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5 tips to help survivors flourish through the holidays

The holidays offer many gifts, but few are as precious as time with family and memories of Christmases gone by. While survivors of child abuse may find their relationship with holidays complicated, they also find unique opportunities to shape the season in a way that reflects a spirit of joy and honors their own experiences of the ‘most wonderful time of the year.’

In the seasonal spirit of giving, and in hope of a more peaceful new year, here are five tips for survivors and allies alike to keep things merry, bright … and real … well into the new year:

1. Keep your mind and body grounded

When it comes to reining in anxieties, frustrations, and distractions, the line between staying in tune with self and keeping in harmony with the holidays can seem elusive, but practicing a routine that aligns mind, body, and spirit can help survivors and allies balance priorities to work toward a season of peace.

Faith traditions that uplift and inspire take centerstage during Christmas (and other religious observations that make up the holidays). Spiritual practices and faith communities can nurture in the faithful a shared sense of meaning and hope. Likewise, personal meditation, prayer, and reflection are as much a part of celebrating Christmas as all the joyful noise that helps ring in the new year. Meanwhile, daily devotionals, breathing exercises like square breathing, daily self-affirmations, finding tranquility lying still, or even enjoying a regular walk, all can help a high-strung sympathetic nervous system take a back seat to executive function.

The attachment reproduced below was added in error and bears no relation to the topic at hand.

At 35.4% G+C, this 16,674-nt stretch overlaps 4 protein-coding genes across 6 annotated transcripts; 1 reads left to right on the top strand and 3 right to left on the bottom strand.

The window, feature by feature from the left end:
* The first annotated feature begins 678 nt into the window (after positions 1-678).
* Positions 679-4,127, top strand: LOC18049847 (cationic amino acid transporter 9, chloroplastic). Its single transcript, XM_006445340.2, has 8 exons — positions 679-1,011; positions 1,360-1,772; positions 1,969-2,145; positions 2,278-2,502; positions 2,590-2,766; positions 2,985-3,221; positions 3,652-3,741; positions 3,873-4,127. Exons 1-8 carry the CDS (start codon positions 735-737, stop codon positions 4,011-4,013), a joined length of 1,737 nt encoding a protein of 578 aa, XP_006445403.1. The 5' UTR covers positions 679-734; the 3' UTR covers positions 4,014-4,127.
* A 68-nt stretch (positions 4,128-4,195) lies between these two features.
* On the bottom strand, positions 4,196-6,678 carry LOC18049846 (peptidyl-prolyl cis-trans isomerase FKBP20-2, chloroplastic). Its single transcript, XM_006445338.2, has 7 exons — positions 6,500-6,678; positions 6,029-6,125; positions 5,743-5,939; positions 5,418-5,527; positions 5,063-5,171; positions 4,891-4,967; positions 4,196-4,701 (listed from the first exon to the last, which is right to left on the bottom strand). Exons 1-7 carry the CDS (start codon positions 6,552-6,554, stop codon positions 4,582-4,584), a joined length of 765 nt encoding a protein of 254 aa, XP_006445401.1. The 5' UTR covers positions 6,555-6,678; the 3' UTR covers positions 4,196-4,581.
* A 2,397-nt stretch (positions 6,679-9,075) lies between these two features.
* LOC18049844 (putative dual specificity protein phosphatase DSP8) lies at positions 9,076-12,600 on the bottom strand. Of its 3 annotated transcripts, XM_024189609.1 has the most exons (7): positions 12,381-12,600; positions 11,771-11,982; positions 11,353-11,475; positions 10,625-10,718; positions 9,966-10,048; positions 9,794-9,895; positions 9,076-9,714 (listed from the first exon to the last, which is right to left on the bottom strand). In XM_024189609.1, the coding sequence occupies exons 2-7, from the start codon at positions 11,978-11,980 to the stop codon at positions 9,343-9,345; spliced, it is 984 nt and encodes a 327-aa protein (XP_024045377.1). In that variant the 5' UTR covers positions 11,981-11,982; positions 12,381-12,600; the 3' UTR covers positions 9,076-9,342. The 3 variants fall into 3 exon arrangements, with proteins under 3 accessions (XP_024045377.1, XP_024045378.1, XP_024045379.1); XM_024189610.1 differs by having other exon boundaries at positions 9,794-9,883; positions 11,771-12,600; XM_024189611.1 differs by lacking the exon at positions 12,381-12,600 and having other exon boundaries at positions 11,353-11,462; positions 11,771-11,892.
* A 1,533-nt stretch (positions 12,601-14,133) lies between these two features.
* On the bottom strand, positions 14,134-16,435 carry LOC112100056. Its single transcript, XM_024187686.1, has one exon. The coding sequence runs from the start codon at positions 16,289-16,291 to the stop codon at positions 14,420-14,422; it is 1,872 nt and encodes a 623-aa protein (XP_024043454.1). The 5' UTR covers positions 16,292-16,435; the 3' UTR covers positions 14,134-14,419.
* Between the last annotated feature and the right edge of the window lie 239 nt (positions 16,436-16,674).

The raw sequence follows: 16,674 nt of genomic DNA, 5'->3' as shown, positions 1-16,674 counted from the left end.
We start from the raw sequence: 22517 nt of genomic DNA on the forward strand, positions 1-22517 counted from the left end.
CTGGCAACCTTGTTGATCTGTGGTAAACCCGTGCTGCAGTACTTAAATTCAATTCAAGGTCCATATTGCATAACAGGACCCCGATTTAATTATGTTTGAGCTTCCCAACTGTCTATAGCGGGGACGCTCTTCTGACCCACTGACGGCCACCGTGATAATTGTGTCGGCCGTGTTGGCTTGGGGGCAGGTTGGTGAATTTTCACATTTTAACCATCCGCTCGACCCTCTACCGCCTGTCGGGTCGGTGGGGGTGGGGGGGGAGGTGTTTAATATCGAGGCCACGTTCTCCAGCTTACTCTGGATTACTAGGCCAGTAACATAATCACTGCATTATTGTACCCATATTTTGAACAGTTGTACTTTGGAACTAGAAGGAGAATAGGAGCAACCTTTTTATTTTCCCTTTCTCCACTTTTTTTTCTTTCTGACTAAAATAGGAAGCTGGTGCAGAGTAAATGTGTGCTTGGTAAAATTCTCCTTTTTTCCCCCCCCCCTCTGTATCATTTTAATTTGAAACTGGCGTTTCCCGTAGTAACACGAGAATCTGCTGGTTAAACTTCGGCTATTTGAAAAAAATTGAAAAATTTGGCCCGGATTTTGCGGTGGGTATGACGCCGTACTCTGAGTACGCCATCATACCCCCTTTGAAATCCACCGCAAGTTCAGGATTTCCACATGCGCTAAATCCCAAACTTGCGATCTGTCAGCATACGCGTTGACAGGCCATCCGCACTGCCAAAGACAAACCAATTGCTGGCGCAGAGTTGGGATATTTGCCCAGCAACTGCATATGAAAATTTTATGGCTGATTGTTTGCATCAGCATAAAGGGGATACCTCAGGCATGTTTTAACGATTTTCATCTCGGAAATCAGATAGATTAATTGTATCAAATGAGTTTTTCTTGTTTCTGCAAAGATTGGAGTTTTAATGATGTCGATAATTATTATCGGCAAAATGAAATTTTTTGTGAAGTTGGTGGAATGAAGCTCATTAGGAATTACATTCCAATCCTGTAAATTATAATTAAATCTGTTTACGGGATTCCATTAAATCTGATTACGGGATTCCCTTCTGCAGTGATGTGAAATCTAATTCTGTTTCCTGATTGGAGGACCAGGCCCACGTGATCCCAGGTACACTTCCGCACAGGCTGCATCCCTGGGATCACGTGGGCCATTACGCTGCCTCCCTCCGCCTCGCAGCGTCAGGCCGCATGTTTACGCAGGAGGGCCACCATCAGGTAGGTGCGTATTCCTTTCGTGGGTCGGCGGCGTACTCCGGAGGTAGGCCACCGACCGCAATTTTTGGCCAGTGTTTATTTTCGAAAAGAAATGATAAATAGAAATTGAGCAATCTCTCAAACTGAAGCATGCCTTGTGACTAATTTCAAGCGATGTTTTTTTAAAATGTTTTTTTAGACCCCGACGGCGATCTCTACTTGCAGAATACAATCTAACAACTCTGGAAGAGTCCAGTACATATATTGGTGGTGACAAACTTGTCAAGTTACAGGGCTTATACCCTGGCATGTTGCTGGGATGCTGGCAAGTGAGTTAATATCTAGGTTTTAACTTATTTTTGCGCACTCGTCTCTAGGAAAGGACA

While feasting and merriment can distract even the most committed fitness devotee, and holiday excess can lead to unhealthy choices, exercise remains one of the best ways to combat stress during the holidays. And if this holiday isn’t the right time to start exercising, there’s a whole year around the corner to hone healthier habits.

2. Affirm boundaries

Personal boundaries set limits that serve a lot of functions — especially for survivors. Boundaries set the stage as everyone navigates interactions with others by protecting an individual’s socio-emotional and physical space.

Few boundaries are as important to understand as the one between things in our power and things outside our power. While a survivor might not be able to control who gets invited to someone else’s Christmas dinner, the gifts other people give, or what gets said by family, it is possible to control other parts of the experience.

Feeling comfortable with limits and being willing to express them respectfully strengthens a shared understanding of expectations and affirms personal feelings of worth. At the same time, healthy boundaries empower people to be honest about their limits, their needs, and how they can help others. They also help everyone stay safe and healthy.

Asserting boundaries during the holidays can mean challenging traditions or upsetting the status quo. A survivor might need a more involved exit plan should a gathering become uncomfortable or hostile, but sometimes the best exit plan is a solid “no thank you” beforehand.

3. Feel your feelings

Holidays and sentiment go hand in hand.

Classic Christmastime movies and songs, church services, cherished recipes, beloved decorations, family, and old friends all stoke memories that revisit holidays past. At the same time, the excitement of festivities and the onslaught of obligations keep yuletide calendars full, pushing the bustle of the holidays into a frenzy, regardless of intentions to the contrary.